Panda Q&A with Alex Eagle, The Running Charity CEO

Mar 2, 2016 11:51:03 AM

Those of you who have completed our 2016 ecommerce salary survey will have already seen ‘The Running Charity’ is one of two charities you can donate £1 to upon completion. So we thought we’d let you find out more about this amazing charity, which strives to help homelessness amongst youths by promoting fitness and wellbeing to inspire the youths they work with. We (the marketing pandas) caught up with CEO Alex Eagle to talk about the origins of The Running Charity and what’s coming up for them…

Marketing Pandas (MP): Tell us a bit about your background, before The Running Charity came to be.

Alex Eagle (AE): I was from a sports for development background having worked for Millwall Community Trust for a number of years. There, I managed and delivered programmes across Lewisham and Southwark.

In 2005 until last year I worked front line with homeless young people, helping to improve their life skills, health and wellbeing at an incredible charity called New Horizon Youth Centre. I also spent a few years on The London FA Equality Advisory Group supporting the organisation equality governance and inclusion work.

MP: What fuelled your decision to set up The Running Charity and what were the initial goals?

AE: In 2012 James Gilley (co-founder), a passionate runner with endless enthusiasm and passion came to New Horizon Youth Centre looking to see how we could work together to get a group of young people to run The London Marathon. He had recently lost a friend who had become homeless and passed away through a drug overdose. James was determined to do something that honoured his friend’s memory.

I was very focused on marrying the motivational benefits of consistent exercise with structured development plans that can help young people address the underlying issues that can compound homelessness.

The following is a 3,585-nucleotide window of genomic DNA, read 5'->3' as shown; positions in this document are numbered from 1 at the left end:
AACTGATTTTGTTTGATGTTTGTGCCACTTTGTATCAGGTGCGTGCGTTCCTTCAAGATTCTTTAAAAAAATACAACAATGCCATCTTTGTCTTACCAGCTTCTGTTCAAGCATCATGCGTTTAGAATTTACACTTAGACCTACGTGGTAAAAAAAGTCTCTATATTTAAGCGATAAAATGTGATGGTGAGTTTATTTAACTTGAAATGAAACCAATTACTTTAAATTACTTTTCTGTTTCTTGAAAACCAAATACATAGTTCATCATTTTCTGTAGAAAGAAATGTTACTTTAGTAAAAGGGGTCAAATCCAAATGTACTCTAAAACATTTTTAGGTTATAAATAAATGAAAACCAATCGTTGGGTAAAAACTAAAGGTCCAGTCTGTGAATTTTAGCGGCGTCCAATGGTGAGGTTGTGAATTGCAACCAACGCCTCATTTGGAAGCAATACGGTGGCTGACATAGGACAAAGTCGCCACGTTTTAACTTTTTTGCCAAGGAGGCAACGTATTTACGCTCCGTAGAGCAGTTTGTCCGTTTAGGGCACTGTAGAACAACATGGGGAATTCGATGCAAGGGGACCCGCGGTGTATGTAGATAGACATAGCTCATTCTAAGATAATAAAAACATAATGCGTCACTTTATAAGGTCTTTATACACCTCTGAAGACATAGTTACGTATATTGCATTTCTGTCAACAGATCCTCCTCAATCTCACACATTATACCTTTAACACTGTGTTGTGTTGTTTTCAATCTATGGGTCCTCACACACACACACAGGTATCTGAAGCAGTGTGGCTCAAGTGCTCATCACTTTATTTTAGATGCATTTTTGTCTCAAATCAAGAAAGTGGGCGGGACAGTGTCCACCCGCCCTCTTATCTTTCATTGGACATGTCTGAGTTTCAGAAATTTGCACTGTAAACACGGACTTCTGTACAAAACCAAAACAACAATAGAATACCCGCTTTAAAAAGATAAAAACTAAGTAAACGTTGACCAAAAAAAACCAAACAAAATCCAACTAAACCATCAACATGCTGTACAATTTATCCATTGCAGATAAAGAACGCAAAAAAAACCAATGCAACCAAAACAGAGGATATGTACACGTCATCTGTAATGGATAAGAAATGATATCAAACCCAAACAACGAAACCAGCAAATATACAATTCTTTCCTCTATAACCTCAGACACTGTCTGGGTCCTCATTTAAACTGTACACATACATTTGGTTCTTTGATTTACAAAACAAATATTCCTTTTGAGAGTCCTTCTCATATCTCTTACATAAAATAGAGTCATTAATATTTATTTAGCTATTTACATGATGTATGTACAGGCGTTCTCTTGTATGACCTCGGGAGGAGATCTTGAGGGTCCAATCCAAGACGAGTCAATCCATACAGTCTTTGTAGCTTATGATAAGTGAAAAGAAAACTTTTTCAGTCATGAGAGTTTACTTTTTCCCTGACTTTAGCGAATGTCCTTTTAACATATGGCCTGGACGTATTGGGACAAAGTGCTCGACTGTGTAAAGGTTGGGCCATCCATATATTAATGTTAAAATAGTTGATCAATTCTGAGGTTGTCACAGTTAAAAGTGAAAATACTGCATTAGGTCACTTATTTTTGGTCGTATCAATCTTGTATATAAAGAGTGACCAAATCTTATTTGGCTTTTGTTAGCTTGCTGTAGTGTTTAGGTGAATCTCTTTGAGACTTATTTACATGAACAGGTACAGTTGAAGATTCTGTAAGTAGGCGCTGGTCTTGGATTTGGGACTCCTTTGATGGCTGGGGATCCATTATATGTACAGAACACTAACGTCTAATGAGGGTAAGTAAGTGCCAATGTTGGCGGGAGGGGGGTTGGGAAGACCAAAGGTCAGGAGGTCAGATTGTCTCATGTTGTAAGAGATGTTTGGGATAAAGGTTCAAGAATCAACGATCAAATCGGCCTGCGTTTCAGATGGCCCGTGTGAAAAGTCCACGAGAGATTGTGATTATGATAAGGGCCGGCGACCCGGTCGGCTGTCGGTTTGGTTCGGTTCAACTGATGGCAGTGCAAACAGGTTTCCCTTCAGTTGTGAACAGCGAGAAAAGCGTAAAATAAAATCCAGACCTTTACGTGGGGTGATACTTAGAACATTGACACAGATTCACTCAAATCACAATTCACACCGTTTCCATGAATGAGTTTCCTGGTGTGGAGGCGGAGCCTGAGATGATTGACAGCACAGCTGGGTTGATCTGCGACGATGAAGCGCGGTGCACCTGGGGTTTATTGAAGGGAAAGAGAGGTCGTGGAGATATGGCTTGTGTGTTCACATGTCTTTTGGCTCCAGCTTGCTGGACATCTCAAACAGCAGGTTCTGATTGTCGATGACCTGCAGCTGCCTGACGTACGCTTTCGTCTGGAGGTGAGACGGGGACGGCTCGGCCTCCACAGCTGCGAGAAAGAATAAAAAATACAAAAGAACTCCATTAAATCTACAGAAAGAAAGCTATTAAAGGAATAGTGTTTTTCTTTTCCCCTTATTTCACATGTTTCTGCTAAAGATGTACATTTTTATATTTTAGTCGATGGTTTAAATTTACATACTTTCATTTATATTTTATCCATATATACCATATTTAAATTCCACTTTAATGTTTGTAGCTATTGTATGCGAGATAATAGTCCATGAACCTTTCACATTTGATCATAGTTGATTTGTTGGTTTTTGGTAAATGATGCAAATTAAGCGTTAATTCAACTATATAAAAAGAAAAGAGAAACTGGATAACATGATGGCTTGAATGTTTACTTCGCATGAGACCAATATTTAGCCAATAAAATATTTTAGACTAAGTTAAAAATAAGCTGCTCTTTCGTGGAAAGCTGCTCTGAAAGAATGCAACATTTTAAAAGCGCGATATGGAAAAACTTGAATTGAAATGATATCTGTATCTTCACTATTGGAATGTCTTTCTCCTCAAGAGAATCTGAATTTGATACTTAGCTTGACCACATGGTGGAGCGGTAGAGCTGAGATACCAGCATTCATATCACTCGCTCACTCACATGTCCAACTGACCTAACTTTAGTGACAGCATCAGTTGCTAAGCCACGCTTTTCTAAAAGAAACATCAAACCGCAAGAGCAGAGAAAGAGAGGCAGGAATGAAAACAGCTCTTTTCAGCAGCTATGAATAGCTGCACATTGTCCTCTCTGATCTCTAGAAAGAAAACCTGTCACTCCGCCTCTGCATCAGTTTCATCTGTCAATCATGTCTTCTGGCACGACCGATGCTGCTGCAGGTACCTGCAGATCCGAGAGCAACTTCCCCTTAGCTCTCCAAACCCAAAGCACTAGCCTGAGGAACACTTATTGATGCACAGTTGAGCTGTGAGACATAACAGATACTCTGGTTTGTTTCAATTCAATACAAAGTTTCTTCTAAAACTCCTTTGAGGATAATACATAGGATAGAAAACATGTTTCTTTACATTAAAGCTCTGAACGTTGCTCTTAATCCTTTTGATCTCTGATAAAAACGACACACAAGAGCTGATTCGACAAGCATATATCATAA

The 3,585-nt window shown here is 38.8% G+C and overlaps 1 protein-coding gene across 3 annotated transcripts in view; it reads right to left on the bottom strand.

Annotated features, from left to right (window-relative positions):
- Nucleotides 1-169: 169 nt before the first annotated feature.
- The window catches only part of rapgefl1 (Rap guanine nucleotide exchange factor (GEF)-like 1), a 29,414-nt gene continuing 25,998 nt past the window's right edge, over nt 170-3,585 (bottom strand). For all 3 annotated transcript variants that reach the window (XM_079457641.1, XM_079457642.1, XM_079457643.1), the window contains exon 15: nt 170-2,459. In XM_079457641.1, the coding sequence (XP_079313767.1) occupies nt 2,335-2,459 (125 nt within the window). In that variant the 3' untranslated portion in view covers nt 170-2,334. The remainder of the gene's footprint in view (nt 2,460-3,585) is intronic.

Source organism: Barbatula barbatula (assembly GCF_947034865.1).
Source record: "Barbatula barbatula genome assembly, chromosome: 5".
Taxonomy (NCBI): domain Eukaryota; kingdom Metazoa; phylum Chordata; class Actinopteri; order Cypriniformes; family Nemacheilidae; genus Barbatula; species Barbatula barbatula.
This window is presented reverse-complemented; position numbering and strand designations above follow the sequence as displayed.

The initial goals where quite simple: try and cultivate a consistent group of attendees, offer them a really supportive and nurturing environment and see where it took us.

The first programme began with 12 young people, they were either rough sleeping or living in night shelters, they were unemployed or not in any form of education and within 6 months they were all housed, they were all employed or in college.

There were also huge improvements to their self-esteem, punctuality and communication skills which has helped them over the long term to navigate difficult situations. These 12 are still involved with the charity in some capacity now.

We knew around a third of the way through that first programme that we had something quite special that could really make a difference to young people’s lives.

MP: Before you founded the charity, did you feel the issue of youth homelessness was represented enough?

AE: Youth Homelessness is increasing year on year and it gets some attention but arguably not enough and in the world's 5th largest economy, it’s a terrible indictment that there is even an issue with homelessness. This is a really solvable issue; like all problems it often just needs a shift in priorities.

Our focus and message is one of celebrating our young people’s achievement. The Running Charity does not try and push the destitution, the isolation and the neglect that our young people have experienced. The young people want to celebrate what they are or have accomplished and it’s our duty to represent that.

The Running Charity and its members will challenge the perception and the stereotypes that are often perpetuated around young people and people who experience homelessness.

MP: We’re sure there are countless inspiring stories from your work, but is there a particular case that sticks out and highlights all the hard work paying off?

AE: A young man named Steven is probably the story with the most striking impact, he joined as rough sleeping, a heroin user and was weighing just 7 stone. Steven now is now 13.5 stone, a level 3 personal trainer, housed, employed and about to run The Virgin Money London Marathon (he also tells other young people off for smoking and is a strict vegan now).